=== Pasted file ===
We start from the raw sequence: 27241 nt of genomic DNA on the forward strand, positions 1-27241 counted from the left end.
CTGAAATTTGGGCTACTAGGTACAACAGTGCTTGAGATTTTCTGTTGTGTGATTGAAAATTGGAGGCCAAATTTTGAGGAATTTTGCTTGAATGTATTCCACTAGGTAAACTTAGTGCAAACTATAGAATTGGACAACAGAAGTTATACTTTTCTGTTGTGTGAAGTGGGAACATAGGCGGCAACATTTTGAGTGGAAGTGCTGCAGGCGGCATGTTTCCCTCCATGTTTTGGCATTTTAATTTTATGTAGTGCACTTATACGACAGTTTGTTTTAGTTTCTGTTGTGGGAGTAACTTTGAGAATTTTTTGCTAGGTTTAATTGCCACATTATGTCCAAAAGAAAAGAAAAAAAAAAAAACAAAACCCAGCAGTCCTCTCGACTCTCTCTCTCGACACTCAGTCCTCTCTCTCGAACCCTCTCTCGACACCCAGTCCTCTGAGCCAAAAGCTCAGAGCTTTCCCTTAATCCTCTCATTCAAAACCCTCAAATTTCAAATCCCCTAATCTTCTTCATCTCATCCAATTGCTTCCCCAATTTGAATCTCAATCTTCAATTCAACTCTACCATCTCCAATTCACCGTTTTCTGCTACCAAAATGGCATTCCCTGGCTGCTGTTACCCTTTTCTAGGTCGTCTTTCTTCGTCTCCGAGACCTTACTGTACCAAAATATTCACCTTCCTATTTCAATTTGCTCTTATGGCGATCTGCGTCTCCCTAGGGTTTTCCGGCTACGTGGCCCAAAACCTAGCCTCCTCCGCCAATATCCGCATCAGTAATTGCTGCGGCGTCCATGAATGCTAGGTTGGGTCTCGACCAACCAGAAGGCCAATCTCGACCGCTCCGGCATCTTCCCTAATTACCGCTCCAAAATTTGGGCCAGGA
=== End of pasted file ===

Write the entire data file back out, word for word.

We start from the raw sequence: 27241 nt of genomic DNA on the forward strand, positions 1-27241 counted from the left end.
CTGAAATTTGGGCTACTAGGTACAACAGTGCTTGAGATTTTCTGTTGTGTGATTGAAAATTGGAGGCCAAATTTTGAGGAATTTTGCTTGAATGTATTCCACTAGGTAAACTTAGTGCAAACTATAGAATTGGACAACAGAAGTTATACTTTTCTGTTGTGTGAAGTGGGAACATAGGCGGCAACATTTTGAGTGGAAGTGCTGCAGGCGGCATGTTTCCCTCCATGTTTTGGCATTTTAATTTTATGTAGTGCACTTATACGACAGTTTGTTTTAGTTTCTGTTGTGGGAGTAACTTTGAGAATTTTTTGCTAGGTTTAATTGCCACATTATGTCCAAAAGAAAAGAAAAAAAAAAAAACAAAACCCAGCAGTCCTCTCGACTCTCTCTCTCGACACTCAGTCCTCTCTCTCGAACCCTCTCTCGACACCCAGTCCTCTGAGCCAAAAGCTCAGAGCTTTCCCTTAATCCTCTCATTCAAAACCCTCAAATTTCAAATCCCCTAATCTTCTTCATCTCATCCAATTGCTTCCCCAATTTGAATCTCAATCTTCAATTCAACTCTACCATCTCCAATTCACCGTTTTCTGCTACCAAAATGGCATTCCCTGGCTGCTGTTACCCTTTTCTAGGTCGTCTTTCTTCGTCTCCGAGACCTTACTGTACCAAAATATTCACCTTCCTATTTCAATTTGCTCTTATGGCGATCTGCGTCTCCCTAGGGTTTTCCGGCTACGTGGCCCAAAACCTAGCCTCCTCCGCCAATATCCGCATCAGTAATTGCTGCGGCGTCCATGAATGCTAGGTTGGGTCTCGACCAACCAGAAGGCCAATCTCGACCGCTCCGGCATCTTCCCTAATTACCGCTCCAAAATTTGGGCCAGGA